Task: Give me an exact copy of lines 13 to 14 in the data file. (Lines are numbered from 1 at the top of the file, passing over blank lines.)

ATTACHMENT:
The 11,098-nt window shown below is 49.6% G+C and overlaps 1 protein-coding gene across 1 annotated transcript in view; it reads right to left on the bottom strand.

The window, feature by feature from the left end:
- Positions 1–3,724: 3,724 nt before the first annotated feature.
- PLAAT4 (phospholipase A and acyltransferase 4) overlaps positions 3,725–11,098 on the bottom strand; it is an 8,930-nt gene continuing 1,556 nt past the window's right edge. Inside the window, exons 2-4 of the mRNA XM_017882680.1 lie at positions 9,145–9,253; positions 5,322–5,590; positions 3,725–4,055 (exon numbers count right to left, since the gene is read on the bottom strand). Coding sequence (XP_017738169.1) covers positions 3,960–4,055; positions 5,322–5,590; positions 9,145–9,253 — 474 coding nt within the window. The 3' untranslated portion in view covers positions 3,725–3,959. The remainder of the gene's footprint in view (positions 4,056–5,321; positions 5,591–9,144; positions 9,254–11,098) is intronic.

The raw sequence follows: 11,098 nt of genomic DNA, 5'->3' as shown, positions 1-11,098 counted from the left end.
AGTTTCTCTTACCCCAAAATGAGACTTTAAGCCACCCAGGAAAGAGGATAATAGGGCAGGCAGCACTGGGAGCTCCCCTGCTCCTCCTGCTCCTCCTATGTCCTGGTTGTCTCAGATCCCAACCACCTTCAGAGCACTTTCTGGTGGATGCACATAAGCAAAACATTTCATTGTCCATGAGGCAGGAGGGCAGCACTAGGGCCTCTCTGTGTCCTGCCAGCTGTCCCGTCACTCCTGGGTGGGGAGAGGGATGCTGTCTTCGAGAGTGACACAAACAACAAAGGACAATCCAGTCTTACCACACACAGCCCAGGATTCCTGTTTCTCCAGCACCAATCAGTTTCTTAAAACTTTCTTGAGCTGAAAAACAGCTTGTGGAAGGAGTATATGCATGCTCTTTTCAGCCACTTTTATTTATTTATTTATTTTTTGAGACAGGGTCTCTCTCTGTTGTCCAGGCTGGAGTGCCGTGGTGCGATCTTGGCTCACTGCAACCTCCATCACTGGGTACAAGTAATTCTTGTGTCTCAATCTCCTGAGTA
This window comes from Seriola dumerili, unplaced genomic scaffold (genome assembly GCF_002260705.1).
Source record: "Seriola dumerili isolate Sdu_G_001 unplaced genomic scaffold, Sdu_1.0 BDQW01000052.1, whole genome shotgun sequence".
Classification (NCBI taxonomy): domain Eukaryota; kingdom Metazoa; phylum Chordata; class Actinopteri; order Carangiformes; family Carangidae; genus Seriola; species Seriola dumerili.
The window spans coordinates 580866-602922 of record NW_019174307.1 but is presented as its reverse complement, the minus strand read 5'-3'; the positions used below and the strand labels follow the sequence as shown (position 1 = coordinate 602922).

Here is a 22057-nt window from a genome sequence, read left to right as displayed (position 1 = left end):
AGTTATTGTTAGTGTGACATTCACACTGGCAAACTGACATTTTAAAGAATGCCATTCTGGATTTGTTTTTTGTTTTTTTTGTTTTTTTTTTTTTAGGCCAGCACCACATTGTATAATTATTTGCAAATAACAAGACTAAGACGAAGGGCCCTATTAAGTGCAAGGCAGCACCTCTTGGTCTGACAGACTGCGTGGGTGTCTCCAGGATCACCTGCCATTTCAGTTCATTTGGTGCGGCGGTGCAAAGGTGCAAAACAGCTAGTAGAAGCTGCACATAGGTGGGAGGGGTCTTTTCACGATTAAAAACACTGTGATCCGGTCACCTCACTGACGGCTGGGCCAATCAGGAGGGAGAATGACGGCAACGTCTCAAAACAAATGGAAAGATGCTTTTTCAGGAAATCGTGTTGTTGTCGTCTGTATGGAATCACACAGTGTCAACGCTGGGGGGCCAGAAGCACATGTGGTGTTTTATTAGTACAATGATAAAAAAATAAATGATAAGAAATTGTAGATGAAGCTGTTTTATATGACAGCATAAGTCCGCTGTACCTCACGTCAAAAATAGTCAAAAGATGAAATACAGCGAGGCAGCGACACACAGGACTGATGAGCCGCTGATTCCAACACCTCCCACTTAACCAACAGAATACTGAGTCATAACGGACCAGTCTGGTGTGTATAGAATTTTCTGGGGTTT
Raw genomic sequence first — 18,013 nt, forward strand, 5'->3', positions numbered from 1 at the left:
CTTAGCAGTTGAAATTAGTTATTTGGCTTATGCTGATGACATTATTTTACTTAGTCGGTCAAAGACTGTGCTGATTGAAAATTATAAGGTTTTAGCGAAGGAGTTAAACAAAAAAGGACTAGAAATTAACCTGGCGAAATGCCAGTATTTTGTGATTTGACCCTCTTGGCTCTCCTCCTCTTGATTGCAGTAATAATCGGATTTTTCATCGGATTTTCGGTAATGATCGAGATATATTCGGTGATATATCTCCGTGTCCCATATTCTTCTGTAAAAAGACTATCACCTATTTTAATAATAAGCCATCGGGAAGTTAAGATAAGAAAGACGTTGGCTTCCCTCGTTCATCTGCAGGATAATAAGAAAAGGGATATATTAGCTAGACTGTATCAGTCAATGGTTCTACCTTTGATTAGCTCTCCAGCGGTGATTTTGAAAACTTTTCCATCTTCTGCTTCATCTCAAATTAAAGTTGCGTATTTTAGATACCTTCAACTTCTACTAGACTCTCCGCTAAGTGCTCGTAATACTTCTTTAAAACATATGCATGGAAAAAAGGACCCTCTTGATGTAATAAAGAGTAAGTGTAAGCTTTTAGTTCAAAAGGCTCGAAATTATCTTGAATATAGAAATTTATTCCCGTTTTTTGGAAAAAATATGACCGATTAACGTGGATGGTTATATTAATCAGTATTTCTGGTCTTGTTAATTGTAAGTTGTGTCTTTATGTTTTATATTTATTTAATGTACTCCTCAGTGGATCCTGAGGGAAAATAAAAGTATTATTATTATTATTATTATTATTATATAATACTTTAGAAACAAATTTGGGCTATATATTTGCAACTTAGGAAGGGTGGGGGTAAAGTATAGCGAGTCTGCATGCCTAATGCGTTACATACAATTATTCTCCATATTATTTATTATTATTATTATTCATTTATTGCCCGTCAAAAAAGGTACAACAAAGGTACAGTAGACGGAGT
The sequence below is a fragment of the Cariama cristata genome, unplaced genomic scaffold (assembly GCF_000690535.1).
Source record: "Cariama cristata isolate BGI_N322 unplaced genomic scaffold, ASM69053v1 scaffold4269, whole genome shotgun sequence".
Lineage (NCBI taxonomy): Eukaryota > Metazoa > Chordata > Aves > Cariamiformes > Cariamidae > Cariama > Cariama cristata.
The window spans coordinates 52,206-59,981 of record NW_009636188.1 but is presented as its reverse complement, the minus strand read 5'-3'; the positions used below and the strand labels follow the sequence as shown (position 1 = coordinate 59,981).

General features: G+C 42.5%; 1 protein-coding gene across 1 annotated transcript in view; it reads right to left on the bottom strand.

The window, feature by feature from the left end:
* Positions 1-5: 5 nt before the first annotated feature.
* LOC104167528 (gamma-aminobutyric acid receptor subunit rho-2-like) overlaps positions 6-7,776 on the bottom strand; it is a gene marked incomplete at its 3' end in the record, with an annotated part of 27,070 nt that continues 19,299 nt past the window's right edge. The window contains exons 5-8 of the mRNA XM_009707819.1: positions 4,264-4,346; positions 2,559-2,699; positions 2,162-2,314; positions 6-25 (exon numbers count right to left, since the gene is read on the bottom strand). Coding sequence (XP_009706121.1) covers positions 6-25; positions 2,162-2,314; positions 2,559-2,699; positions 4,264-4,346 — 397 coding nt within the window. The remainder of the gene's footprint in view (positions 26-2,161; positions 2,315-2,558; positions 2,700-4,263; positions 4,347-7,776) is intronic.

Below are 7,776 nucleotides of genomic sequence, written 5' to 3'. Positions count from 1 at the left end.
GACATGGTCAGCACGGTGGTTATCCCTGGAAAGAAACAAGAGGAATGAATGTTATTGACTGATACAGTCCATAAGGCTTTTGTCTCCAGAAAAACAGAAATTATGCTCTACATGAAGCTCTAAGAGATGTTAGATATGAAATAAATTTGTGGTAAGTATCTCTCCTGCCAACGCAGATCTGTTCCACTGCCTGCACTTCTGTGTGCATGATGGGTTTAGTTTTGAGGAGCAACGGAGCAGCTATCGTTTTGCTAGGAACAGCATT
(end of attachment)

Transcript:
Raw genomic sequence first — 18,013 nt, forward strand, 5'->3', positions numbered from 1 at the left:
CTTAGCAGTTGAAATTAGTTATTTGGCTTATGCTGATGACATTATTTTACTTAGTCGGTCAAAGACTGTGCTGATTGAAAATTATAAGGTTTTAGCGAAGGAGTTAAACAAAAAAGGACTAGAAATTAACCTGGCGAAATGCCAGTATTTTGTGATTTGACCCTCTTGGCTCTCCTCCTCTTGATTGCAGTAATAATCGGATTTTTCATCGGATTTTCGGTAATGATCGAGATATATTCGGTGATATATCTCCGTGTCCCATATTCTTCTGTAAAAAGACTATCACCTATTTTAATAATAAGCCATCGGGAAGTTAAGATAAGAAAGACGTTGGCTTCCCTCGTTCATCTGCAGGATAATAAGAAAAGGGATATATTAGCTAGACTGTATCAGTCAATGGTTCTACCTTTGATTAGCTCTCCAGCGGTGATTTTGAAAACTTTTCCATCTTCTGCTTCATCTCAAATTAAAGTTGCGTATTTTAGATACCTTCAACTTCTACTAGACTCTCCGCTAAGTGCTCGTAATACTTCTTTAAAACATATGCATGGAAAAAAGGACCCTCTTGATGTAATAAAGAGTAAGTGTAAGCTTTTAGTTCAAAAGGCTCGAAATTATCTTGAATATAGAAATTTATTCCCGTTTTTTGGAAAAAATATGACCGATTAACGTGGATGGTTATATTAATCAGTATTTCTGGTCTTGTTAATTGTAAGTTGTGTCTTTATGTTTTATATTTATTTAATGTACTCCTCAGTGGATCCTGAGGGAAAATAAAAGTATTATTATTATTATTATTATTATTATATAATACTTTAGAAACAAATTTGGGCTATATATTTGCAACTTAGGAAGGGTGGGGGTAAAGTATAGCGAGTCTGCATGCCTAATGCGTTACATACAATTATTCTCCATATTATTTATTATTATTATTATTCATTTATTGCCCGTCAAAAAAGGTACAACAAAGGTACAGTAGACGGAGT